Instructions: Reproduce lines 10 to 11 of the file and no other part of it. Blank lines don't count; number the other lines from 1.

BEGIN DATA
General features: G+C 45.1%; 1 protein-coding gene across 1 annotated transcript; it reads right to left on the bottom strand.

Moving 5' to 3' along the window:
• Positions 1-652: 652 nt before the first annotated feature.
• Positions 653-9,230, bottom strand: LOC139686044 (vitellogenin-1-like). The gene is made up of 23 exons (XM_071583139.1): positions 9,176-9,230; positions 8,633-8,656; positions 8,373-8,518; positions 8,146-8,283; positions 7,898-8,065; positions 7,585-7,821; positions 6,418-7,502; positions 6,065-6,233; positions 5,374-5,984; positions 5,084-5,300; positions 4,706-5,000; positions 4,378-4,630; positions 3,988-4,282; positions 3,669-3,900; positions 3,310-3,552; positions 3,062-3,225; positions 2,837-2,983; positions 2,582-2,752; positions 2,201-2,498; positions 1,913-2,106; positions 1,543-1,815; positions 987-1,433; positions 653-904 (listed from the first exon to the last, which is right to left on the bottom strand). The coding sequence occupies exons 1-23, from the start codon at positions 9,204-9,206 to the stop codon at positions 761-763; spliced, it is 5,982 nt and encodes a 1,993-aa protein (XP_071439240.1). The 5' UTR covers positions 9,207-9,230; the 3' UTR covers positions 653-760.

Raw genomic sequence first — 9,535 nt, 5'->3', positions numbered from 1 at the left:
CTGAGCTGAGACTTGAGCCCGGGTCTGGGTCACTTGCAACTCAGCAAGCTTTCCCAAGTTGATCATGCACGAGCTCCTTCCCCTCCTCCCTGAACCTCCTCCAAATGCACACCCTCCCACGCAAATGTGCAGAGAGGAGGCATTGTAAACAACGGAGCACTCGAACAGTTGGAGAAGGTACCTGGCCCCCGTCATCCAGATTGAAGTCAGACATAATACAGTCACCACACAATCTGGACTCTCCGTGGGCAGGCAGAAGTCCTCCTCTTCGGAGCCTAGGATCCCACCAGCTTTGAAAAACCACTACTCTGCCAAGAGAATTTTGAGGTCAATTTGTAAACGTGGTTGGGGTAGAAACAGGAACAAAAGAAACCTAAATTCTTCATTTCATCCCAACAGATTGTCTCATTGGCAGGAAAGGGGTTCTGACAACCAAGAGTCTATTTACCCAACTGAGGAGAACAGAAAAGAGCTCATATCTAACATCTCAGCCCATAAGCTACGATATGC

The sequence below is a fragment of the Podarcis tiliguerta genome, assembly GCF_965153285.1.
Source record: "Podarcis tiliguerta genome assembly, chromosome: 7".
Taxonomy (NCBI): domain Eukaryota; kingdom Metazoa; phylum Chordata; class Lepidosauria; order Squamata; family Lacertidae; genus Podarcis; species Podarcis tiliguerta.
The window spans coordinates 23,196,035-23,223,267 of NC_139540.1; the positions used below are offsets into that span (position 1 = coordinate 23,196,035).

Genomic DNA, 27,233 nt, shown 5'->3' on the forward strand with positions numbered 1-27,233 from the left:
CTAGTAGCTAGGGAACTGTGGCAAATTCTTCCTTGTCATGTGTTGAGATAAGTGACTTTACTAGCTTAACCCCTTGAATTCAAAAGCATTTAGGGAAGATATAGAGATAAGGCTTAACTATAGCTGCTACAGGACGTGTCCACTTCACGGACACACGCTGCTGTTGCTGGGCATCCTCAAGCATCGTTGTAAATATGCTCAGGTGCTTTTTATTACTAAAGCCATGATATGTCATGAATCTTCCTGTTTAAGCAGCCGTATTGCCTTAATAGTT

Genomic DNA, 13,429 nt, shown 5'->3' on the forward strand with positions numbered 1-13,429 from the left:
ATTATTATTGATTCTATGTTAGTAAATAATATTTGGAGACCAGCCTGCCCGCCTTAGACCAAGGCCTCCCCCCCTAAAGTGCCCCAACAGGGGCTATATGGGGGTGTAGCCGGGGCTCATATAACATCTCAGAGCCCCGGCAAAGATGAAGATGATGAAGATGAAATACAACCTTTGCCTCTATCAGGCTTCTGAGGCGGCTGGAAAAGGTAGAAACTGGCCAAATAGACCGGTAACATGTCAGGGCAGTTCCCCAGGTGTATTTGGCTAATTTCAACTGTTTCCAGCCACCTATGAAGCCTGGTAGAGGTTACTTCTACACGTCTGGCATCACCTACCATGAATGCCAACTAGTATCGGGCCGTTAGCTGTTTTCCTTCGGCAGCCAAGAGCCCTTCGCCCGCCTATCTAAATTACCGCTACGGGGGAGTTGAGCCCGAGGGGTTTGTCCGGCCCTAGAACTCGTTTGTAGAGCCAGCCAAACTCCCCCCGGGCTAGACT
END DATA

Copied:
The window spans coordinates 23,196,035-23,223,267 of NC_139540.1; the positions used below are offsets into that span (position 1 = coordinate 23,196,035).

Genomic DNA, 27,233 nt, shown 5'->3' on the forward strand with positions numbered 1-27,233 from the left: